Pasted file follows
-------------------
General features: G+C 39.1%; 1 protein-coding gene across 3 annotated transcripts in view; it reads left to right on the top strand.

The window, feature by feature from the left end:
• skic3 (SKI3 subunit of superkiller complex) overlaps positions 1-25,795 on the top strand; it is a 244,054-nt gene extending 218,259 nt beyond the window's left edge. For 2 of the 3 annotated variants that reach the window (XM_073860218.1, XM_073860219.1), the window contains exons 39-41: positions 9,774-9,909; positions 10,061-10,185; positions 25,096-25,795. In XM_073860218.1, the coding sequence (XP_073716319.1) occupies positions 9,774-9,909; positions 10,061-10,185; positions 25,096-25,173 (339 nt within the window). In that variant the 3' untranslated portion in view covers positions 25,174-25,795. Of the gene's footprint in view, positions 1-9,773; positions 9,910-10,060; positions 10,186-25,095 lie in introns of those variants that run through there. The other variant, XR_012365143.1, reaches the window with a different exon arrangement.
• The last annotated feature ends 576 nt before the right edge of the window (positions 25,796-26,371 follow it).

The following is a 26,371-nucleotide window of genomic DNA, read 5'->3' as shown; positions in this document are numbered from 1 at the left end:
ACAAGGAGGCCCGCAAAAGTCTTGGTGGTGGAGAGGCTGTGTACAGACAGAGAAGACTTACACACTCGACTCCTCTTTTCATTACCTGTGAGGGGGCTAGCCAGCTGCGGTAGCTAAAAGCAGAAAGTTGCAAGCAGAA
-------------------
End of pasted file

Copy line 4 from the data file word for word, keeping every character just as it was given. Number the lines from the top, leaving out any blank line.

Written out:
• The last annotated feature ends 576 nt before the right edge of the window (positions 25,796-26,371 follow it).